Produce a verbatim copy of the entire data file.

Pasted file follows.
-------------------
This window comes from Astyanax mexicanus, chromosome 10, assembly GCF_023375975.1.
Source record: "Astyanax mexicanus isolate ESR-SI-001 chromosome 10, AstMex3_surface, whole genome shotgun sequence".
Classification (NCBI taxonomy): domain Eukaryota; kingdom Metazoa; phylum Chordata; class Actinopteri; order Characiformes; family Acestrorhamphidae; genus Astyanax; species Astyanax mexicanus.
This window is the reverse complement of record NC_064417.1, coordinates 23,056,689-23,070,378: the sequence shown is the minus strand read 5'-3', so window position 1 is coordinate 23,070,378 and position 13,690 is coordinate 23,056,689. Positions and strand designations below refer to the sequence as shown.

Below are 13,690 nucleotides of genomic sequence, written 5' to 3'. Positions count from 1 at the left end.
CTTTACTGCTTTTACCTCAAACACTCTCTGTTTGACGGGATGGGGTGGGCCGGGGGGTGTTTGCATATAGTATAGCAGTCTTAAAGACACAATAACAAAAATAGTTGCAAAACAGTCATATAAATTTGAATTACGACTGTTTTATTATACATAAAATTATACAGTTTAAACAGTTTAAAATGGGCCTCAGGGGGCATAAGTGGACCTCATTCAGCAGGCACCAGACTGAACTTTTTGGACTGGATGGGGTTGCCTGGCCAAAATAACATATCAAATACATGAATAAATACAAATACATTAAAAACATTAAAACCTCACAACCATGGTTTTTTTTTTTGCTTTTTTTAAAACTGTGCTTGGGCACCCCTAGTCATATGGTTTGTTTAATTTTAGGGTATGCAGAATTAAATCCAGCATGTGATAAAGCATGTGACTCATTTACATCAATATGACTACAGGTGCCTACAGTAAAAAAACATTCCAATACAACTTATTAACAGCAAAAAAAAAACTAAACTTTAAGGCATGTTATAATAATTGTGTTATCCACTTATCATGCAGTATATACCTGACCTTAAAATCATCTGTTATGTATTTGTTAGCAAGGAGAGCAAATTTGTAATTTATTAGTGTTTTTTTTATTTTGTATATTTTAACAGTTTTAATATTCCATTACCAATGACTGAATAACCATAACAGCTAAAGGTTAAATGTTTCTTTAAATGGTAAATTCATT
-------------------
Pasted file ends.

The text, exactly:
This window comes from Astyanax mexicanus, chromosome 10, assembly GCF_023375975.1.
Source record: "Astyanax mexicanus isolate ESR-SI-001 chromosome 10, AstMex3_surface, whole genome shotgun sequence".
Classification (NCBI taxonomy): domain Eukaryota; kingdom Metazoa; phylum Chordata; class Actinopteri; order Characiformes; family Acestrorhamphidae; genus Astyanax; species Astyanax mexicanus.
This window is the reverse complement of record NC_064417.1, coordinates 23,056,689-23,070,378: the sequence shown is the minus strand read 5'-3', so window position 1 is coordinate 23,070,378 and position 13,690 is coordinate 23,056,689. Positions and strand designations below refer to the sequence as shown.

Below are 13,690 nucleotides of genomic sequence, written 5' to 3'. Positions count from 1 at the left end.
CTTTACTGCTTTTACCTCAAACACTCTCTGTTTGACGGGATGGGGTGGGCCGGGGGGTGTTTGCATATAGTATAGCAGTCTTAAAGACACAATAACAAAAATAGTTGCAAAACAGTCATATAAATTTGAATTACGACTGTTTTATTATACATAAAATTATACAGTTTAAACAGTTTAAAATGGGCCTCAGGGGGCATAAGTGGACCTCATTCAGCAGGCACCAGACTGAACTTTTTGGACTGGATGGGGTTGCCTGGCCAAAATAACATATCAAATACATGAATAAATACAAATACATTAAAAACATTAAAACCTCACAACCATGGTTTTTTTTTTTGCTTTTTTTAAAACTGTGCTTGGGCACCCCTAGTCATATGGTTTGTTTAATTTTAGGGTATGCAGAATTAAATCCAGCATGTGATAAAGCATGTGACTCATTTACATCAATATGACTACAGGTGCCTACAGTAAAAAAACATTCCAATACAACTTATTAACAGCAAAAAAAAAACTAAACTTTAAGGCATGTTATAATAATTGTGTTATCCACTTATCATGCAGTATATACCTGACCTTAAAATCATCTGTTATGTATTTGTTAGCAAGGAGAGCAAATTTGTAATTTATTAGTGTTTTTTTTATTTTGTATATTTTAACAGTTTTAATATTCCATTACCAATGACTGAATAACCATAACAGCTAAAGGTTAAATGTTTCTTTAAATGGTAAATTCATT